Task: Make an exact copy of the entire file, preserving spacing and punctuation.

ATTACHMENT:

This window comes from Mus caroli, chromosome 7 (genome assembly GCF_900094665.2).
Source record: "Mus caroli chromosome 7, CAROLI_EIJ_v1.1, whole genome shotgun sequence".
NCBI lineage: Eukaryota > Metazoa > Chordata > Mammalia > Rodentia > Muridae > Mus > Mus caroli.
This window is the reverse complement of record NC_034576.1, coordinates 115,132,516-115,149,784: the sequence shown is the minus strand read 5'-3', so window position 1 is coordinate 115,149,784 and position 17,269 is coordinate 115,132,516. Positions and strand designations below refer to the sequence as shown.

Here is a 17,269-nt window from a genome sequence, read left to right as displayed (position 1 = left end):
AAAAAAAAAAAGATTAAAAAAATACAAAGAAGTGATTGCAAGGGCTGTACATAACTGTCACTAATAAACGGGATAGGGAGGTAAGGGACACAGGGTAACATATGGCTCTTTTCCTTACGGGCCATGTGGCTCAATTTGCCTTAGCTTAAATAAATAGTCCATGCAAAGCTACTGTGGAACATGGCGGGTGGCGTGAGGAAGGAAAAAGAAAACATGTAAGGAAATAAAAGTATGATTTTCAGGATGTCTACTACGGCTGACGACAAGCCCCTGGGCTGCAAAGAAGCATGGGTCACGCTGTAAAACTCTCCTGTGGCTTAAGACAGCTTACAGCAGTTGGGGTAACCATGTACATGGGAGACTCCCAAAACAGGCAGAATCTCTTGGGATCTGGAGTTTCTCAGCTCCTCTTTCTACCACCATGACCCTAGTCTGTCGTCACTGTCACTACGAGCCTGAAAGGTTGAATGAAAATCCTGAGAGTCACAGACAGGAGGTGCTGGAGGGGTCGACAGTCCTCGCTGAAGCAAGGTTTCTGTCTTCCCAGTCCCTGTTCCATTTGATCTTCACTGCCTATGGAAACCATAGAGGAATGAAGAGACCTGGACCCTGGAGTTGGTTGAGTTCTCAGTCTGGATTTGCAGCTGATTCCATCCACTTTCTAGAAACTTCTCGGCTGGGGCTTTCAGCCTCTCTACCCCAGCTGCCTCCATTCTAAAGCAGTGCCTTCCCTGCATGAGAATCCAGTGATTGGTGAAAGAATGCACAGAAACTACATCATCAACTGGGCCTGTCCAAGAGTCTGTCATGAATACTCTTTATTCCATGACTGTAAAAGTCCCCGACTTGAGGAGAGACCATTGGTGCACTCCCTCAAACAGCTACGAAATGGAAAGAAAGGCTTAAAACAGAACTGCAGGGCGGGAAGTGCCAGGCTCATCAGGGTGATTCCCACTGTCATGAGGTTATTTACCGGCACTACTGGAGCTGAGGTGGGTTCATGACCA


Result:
This window comes from Mus caroli, chromosome 7 (genome assembly GCF_900094665.2).
Source record: "Mus caroli chromosome 7, CAROLI_EIJ_v1.1, whole genome shotgun sequence".
NCBI lineage: Eukaryota > Metazoa > Chordata > Mammalia > Rodentia > Muridae > Mus > Mus caroli.
This window is the reverse complement of record NC_034576.1, coordinates 115,132,516-115,149,784: the sequence shown is the minus strand read 5'-3', so window position 1 is coordinate 115,149,784 and position 17,269 is coordinate 115,132,516. Positions and strand designations below refer to the sequence as shown.

Here is a 17,269-nt window from a genome sequence, read left to right as displayed (position 1 = left end):
AAAAAAAAAAAGATTAAAAAAATACAAAGAAGTGATTGCAAGGGCTGTACATAACTGTCACTAATAAACGGGATAGGGAGGTAAGGGACACAGGGTAACATATGGCTCTTTTCCTTACGGGCCATGTGGCTCAATTTGCCTTAGCTTAAATAAATAGTCCATGCAAAGCTACTGTGGAACATGGCGGGTGGCGTGAGGAAGGAAAAAGAAAACATGTAAGGAAATAAAAGTATGATTTTCAGGATGTCTACTACGGCTGACGACAAGCCCCTGGGCTGCAAAGAAGCATGGGTCACGCTGTAAAACTCTCCTGTGGCTTAAGACAGCTTACAGCAGTTGGGGTAACCATGTACATGGGAGACTCCCAAAACAGGCAGAATCTCTTGGGATCTGGAGTTTCTCAGCTCCTCTTTCTACCACCATGACCCTAGTCTGTCGTCACTGTCACTACGAGCCTGAAAGGTTGAATGAAAATCCTGAGAGTCACAGACAGGAGGTGCTGGAGGGGTCGACAGTCCTCGCTGAAGCAAGGTTTCTGTCTTCCCAGTCCCTGTTCCATTTGATCTTCACTGCCTATGGAAACCATAGAGGAATGAAGAGACCTGGACCCTGGAGTTGGTTGAGTTCTCAGTCTGGATTTGCAGCTGATTCCATCCACTTTCTAGAAACTTCTCGGCTGGGGCTTTCAGCCTCTCTACCCCAGCTGCCTCCATTCTAAAGCAGTGCCTTCCCTGCATGAGAATCCAGTGATTGGTGAAAGAATGCACAGAAACTACATCATCAACTGGGCCTGTCCAAGAGTCTGTCATGAATACTCTTTATTCCATGACTGTAAAAGTCCCCGACTTGAGGAGAGACCATTGGTGCACTCCCTCAAACAGCTACGAAATGGAAAGAAAGGCTTAAAACAGAACTGCAGGGCGGGAAGTGCCAGGCTCATCAGGGTGATTCCCACTGTCATGAGGTTATTTACCGGCACTACTGGAGCTGAGGTGGGTTCATGACCA